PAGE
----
Monday, May 9, 2011

Answer to Mystery Archaeology Picture #2

Work heated up again and two weeks passed before I realized that I didn't post the answer to the last mystery archaeology picture. To recap, here is the picture.

It's a carved panel in the doorway of the temple at the top of the Pyramid of Kukulcan, aka El Castillo, in Chichen Itza. Note the paint is still visible after a thousand years due to the arid conditions of the Yucatan peninsula.

Many of you were confused as to whether it's Maya or Aztec. That's because I threw a tricky curve ball at you. Many of the works of art in Chichen Itza display a highly cosmopolitan flavor, often with Central Mexican styles thrown in. To explain this similarity, archaeologists and historians proposed that the semi-historical Toltec king Topiltzin Ce Acatl Quetzalcoatl was exiled from Tula, the capital of the Toltec state in Central Mexico, traveled across the Gulf of Mexico to the Yucatan Peninsula, and took over Chichen Itza. However, recent research into Chichen Itza proved that it thrived during the Late and Terminal Classic (600-1000 CE) whereas Tula was a Post-Classic city (1000-1200 CE). It is more likely that both cities adopted an inter-regional artistic style that was prevalent throughout Mesoamerica and even to a small extent the American Southwest.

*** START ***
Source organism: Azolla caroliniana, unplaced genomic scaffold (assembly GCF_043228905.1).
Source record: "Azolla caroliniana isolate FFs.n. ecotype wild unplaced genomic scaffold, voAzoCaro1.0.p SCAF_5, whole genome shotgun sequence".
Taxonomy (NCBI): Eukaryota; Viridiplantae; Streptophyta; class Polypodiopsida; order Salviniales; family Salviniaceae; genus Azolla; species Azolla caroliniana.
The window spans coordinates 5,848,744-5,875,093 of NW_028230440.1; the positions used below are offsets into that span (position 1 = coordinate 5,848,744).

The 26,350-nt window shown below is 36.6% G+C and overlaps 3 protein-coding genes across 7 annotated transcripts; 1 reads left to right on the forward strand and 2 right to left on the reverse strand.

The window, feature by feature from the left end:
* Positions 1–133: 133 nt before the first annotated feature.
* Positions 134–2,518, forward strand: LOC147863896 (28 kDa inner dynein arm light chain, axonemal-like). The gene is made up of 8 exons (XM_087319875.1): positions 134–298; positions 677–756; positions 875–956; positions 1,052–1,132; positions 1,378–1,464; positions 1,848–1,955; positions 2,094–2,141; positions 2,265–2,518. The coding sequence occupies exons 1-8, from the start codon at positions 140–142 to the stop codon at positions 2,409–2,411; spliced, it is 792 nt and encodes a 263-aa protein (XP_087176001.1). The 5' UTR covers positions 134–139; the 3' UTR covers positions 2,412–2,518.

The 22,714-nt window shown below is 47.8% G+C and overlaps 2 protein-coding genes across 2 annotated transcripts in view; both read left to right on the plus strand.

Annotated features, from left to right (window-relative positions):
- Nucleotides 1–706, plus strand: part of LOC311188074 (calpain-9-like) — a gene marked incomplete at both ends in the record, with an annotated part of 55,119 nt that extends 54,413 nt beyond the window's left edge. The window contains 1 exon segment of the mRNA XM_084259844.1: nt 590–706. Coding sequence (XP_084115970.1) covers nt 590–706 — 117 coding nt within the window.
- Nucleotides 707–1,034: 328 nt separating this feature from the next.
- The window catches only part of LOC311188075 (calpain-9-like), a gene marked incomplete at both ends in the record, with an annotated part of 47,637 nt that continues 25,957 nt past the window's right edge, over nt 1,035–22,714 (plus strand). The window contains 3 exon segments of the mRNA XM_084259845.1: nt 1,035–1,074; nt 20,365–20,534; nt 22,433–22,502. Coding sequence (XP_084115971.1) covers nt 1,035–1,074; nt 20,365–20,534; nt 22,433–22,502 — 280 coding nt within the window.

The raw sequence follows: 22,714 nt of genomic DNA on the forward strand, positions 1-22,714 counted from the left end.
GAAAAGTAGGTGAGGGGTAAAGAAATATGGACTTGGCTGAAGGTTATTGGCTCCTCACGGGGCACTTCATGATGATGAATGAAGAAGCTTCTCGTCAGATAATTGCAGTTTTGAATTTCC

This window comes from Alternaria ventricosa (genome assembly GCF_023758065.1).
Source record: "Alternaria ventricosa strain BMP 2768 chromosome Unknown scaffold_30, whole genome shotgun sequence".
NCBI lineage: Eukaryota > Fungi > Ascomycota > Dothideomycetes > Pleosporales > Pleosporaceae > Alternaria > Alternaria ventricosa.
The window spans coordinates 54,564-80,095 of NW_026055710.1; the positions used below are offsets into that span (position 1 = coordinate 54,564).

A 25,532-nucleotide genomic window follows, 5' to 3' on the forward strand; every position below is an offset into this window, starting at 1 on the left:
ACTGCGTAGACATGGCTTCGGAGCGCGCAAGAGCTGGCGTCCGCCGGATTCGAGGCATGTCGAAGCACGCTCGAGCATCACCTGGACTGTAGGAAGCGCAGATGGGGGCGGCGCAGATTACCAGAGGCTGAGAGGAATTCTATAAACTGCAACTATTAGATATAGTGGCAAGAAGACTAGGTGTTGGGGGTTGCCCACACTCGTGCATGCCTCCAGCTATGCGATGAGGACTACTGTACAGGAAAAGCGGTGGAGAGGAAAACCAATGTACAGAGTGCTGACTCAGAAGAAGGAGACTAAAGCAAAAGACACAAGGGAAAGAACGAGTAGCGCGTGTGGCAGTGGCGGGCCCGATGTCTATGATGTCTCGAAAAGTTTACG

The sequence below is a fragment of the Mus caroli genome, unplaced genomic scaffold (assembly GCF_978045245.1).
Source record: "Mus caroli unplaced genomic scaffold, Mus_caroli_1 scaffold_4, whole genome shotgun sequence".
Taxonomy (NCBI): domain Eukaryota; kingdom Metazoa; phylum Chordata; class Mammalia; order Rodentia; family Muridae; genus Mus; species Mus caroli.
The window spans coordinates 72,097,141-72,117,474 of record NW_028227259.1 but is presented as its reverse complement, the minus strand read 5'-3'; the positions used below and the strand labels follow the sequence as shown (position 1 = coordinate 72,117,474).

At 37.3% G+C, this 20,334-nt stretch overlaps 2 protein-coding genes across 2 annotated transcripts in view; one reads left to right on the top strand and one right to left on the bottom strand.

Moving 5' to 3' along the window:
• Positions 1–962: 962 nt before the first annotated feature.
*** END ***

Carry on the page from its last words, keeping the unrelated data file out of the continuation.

1. Being historical accounts point to Topiltzin driven out of Tollan by other religious leaders due to his reforms?

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